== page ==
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Propaganda in the first and second world wars - Research Paper Example

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Propaganda in the first and second world wars Author Institution Abstract This paper critically looks into the subject of propaganda in the first and second World wars. Acts that were considered to be propaganda during this period will be addressed in details…
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Propaganda in the first and second world wars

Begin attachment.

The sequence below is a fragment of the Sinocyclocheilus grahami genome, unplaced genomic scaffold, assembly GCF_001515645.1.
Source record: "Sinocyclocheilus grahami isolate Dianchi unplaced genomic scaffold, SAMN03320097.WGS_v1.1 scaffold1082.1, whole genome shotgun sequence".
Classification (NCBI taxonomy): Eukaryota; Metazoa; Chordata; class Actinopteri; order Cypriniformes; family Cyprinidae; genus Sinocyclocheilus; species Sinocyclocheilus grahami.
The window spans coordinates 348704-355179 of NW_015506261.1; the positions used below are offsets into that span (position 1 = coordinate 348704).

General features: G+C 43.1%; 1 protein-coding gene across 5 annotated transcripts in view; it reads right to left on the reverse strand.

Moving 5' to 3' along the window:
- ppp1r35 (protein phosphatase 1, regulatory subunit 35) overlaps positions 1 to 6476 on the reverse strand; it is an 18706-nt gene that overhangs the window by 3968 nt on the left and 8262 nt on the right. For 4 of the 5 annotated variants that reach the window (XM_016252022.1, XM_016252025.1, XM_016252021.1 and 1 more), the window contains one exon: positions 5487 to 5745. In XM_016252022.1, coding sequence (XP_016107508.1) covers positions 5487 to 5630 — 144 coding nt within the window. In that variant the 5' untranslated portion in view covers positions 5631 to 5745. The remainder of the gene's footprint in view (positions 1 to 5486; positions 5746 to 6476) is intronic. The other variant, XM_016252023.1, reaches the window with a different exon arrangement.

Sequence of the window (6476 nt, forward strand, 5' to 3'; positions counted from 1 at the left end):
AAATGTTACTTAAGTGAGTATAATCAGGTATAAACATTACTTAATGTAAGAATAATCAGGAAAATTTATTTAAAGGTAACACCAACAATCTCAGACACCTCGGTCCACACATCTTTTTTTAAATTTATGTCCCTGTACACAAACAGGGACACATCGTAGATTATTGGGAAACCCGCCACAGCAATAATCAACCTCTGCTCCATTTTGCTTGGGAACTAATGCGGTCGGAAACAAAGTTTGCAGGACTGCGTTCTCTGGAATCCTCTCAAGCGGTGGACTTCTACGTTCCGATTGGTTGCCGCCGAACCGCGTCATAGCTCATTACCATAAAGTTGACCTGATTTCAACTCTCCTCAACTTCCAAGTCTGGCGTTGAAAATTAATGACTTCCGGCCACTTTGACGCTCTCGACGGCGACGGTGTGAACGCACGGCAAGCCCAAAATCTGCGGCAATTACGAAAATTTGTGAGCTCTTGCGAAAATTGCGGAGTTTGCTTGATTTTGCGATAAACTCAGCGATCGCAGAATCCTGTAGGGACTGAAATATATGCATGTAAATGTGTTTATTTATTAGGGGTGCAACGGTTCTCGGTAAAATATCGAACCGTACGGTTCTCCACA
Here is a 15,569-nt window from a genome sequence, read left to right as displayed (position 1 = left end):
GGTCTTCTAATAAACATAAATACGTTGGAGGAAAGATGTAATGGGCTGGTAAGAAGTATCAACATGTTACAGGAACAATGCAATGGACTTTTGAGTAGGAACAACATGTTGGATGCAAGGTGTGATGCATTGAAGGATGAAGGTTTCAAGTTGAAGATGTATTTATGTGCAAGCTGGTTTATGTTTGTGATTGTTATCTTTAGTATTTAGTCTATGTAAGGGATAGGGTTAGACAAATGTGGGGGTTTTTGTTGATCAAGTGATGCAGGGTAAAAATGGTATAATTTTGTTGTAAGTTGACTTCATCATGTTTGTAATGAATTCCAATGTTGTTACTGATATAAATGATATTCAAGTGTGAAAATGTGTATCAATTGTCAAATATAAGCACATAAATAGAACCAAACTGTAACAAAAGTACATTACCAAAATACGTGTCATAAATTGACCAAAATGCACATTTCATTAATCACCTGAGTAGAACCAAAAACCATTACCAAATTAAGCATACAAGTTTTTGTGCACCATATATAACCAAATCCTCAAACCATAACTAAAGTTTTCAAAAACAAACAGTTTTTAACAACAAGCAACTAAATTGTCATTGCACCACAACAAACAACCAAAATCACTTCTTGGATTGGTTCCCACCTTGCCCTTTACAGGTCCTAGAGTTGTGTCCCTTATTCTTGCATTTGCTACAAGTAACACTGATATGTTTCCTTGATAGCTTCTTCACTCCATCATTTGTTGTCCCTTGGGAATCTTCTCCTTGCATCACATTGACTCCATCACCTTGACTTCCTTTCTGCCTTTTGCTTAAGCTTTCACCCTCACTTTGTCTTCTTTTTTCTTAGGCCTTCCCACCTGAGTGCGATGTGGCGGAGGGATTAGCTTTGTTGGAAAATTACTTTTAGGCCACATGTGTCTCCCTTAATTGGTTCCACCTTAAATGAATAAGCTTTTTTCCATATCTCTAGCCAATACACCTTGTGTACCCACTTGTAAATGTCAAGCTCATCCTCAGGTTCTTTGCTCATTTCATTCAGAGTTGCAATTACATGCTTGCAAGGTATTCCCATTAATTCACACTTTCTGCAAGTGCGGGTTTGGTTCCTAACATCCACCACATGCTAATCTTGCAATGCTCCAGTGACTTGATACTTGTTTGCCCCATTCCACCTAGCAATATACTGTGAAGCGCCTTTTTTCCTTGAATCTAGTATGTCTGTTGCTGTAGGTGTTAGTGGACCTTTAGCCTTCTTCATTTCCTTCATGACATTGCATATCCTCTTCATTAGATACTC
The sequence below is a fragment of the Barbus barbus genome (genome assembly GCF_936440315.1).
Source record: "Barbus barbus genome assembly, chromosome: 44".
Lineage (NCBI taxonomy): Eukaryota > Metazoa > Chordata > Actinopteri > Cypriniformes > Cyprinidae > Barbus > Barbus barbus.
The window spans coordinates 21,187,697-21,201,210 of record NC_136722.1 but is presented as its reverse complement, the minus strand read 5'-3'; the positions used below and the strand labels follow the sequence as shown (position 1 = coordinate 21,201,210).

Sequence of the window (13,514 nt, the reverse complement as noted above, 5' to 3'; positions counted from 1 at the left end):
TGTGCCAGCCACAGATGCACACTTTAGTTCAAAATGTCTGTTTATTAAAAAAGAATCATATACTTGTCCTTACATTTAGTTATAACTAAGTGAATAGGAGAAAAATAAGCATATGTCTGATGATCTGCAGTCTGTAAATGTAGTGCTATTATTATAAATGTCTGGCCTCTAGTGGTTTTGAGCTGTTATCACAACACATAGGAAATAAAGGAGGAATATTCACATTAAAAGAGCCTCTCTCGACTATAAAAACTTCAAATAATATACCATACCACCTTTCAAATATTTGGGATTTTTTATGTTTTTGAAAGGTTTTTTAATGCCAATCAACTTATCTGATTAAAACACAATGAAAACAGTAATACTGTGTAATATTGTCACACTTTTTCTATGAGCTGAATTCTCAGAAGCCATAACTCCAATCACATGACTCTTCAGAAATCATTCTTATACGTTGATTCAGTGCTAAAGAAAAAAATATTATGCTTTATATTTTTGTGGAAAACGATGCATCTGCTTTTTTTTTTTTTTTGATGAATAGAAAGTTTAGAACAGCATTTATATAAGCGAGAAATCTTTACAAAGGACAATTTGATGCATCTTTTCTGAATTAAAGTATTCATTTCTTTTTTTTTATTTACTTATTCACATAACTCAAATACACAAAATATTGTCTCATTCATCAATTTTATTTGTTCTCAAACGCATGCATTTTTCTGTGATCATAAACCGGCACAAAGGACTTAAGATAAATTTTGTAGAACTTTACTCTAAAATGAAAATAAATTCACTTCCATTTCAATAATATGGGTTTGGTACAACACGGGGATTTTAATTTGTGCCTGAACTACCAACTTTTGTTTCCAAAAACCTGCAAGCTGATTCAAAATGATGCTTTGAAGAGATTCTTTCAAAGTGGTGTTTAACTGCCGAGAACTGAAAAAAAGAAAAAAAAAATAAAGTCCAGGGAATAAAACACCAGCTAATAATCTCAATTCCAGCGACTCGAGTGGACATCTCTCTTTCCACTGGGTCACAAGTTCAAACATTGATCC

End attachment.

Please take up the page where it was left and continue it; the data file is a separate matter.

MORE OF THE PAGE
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Download file to see previous pages Governments manage to design propaganda through lying, telling partial truth or exaggerating issues at hand. Governments use propaganda for various reasons during wars, but the bottom in the use of propaganda is to have a competitive advantage over their enemies and win the support of their citizens. Propaganda in the first and second world wars Introduction In the book, Propaganda and Persuasion, propaganda is defined as "a deliberate and systematic attempt that aims at shaping perceptions, manipulating cognition, as well as directing behavior with the ultimate aim of achieving a response, which portrays the intention of the propagandist" (Jowett & O'Donnell, 2011). The main aim in the use of propaganda is make the respondent to act, agree or get along and assist in adopting certain policies. The use of propaganda in times war can be dated back to 1622 when Pope Gregory XV applied this technique to calm religious wars in Alsace, Bohemia, and Palatinate. Therefore, the use of propaganda appeared as the only solution, which would fight down effects of Protestant reformation (Finch, 2000). After the successful use of propaganda during the reign of Pope Gregory XV, propaganda later gained popularity in wars experienced in the nineteenth century. In the first and second world wars, the main practitioners of propaganda were the American and British governments. An American political scientist (Harold Lasswell) published a book that strongly supported the use of propaganda by American despite America’s denial in the use of this technique. Lasswell and his fellow political scientists gave a clear documentation on propaganda, which was even used by the Germans in the 1930s to acquit themselves with skills on the use of propaganda (Finch, 2000). Lasswell's publication pointed out that the application of propaganda during war times was "neither ominous nor insidious." The publication further pointed out that propaganda had become part and parcel of weapons used during wars, and it would remain as a component of wars forever. Lasswell referred propaganda as an act that encompasses the managing attitudes and opinions by directly altering social suggestion, as opposed to changing other conditions either in the environment or in the organism (Finch, 2000). The Americans and the Britons hesitated in accepting the use of propaganda as a legitimate tool in the first and second world wars. However, a British journalist by the name Beatrice Leeds pointed out that propaganda became acceptable the moment Russia got into war with Germany. The governments allied to Russia accepted that the use of propaganda would serve a fabulous deal in fighting the Germans (Marquis, 2009). One notable thing in democratic nations was the dismantling of departments of information. This was due to the perception that information/mass media played a significant role in the spread of propaganda. However, in America, the case was different due to the introduction of an Act that supported the introduction of a propaganda radio network. This network was the "Voice of America", which was assigned the responsibility of transmitting pro-American, democratic opinions across the world without mentioning propaganda. After the First World War, America, Britain, Germany, and the Soviet Union became serious debaters of the impacts of influencing their citizens' opinions through propaganda. In Germany, numerous research laboratories were set to study the ...Download file to see next pagesRead More
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